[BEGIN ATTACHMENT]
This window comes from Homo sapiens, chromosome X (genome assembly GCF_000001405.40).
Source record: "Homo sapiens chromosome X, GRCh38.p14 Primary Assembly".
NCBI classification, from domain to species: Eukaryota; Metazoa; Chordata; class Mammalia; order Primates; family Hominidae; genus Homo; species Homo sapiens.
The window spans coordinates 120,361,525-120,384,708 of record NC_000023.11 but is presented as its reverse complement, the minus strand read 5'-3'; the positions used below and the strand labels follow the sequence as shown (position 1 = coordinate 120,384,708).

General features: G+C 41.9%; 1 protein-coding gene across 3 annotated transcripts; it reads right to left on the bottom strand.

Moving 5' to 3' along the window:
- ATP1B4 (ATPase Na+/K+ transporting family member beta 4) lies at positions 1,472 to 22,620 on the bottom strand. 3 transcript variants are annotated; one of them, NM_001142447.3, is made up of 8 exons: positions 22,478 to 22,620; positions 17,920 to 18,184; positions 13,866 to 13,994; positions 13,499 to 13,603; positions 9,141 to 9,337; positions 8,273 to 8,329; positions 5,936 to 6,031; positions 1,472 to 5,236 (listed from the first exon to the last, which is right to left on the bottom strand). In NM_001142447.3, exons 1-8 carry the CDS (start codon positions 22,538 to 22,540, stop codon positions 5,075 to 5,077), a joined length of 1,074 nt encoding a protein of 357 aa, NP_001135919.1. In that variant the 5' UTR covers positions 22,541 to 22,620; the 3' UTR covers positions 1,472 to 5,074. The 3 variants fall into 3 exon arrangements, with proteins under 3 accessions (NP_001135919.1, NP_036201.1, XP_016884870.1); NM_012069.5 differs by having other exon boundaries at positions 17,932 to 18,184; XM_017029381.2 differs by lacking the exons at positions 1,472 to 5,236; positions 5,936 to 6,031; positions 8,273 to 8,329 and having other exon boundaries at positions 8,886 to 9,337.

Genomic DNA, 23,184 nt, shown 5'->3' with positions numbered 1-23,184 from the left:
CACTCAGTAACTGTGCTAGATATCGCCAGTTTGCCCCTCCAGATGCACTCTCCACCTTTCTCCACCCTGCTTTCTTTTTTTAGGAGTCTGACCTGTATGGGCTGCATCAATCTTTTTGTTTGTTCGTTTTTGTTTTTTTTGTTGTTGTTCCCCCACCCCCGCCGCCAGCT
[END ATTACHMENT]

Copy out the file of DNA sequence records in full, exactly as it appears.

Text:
This window comes from Homo sapiens, chromosome X (genome assembly GCF_000001405.40).
Source record: "Homo sapiens chromosome X, GRCh38.p14 Primary Assembly".
NCBI classification, from domain to species: Eukaryota; Metazoa; Chordata; class Mammalia; order Primates; family Hominidae; genus Homo; species Homo sapiens.
The window spans coordinates 120,361,525-120,384,708 of record NC_000023.11 but is presented as its reverse complement, the minus strand read 5'-3'; the positions used below and the strand labels follow the sequence as shown (position 1 = coordinate 120,384,708).

General features: G+C 41.9%; 1 protein-coding gene across 3 annotated transcripts; it reads right to left on the bottom strand.

Moving 5' to 3' along the window:
- ATP1B4 (ATPase Na+/K+ transporting family member beta 4) lies at positions 1,472 to 22,620 on the bottom strand. 3 transcript variants are annotated; one of them, NM_001142447.3, is made up of 8 exons: positions 22,478 to 22,620; positions 17,920 to 18,184; positions 13,866 to 13,994; positions 13,499 to 13,603; positions 9,141 to 9,337; positions 8,273 to 8,329; positions 5,936 to 6,031; positions 1,472 to 5,236 (listed from the first exon to the last, which is right to left on the bottom strand). In NM_001142447.3, exons 1-8 carry the CDS (start codon positions 22,538 to 22,540, stop codon positions 5,075 to 5,077), a joined length of 1,074 nt encoding a protein of 357 aa, NP_001135919.1. In that variant the 5' UTR covers positions 22,541 to 22,620; the 3' UTR covers positions 1,472 to 5,074. The 3 variants fall into 3 exon arrangements, with proteins under 3 accessions (NP_001135919.1, NP_036201.1, XP_016884870.1); NM_012069.5 differs by having other exon boundaries at positions 17,932 to 18,184; XM_017029381.2 differs by lacking the exons at positions 1,472 to 5,236; positions 5,936 to 6,031; positions 8,273 to 8,329 and having other exon boundaries at positions 8,886 to 9,337.

Genomic DNA, 23,184 nt, shown 5'->3' with positions numbered 1-23,184 from the left:
CACTCAGTAACTGTGCTAGATATCGCCAGTTTGCCCCTCCAGATGCACTCTCCACCTTTCTCCACCCTGCTTTCTTTTTTTAGGAGTCTGACCTGTATGGGCTGCATCAATCTTTTTGTTTGTTCGTTTTTGTTTTTTTTGTTGTTGTTCCCCCACCCCCGCCGCCAGCT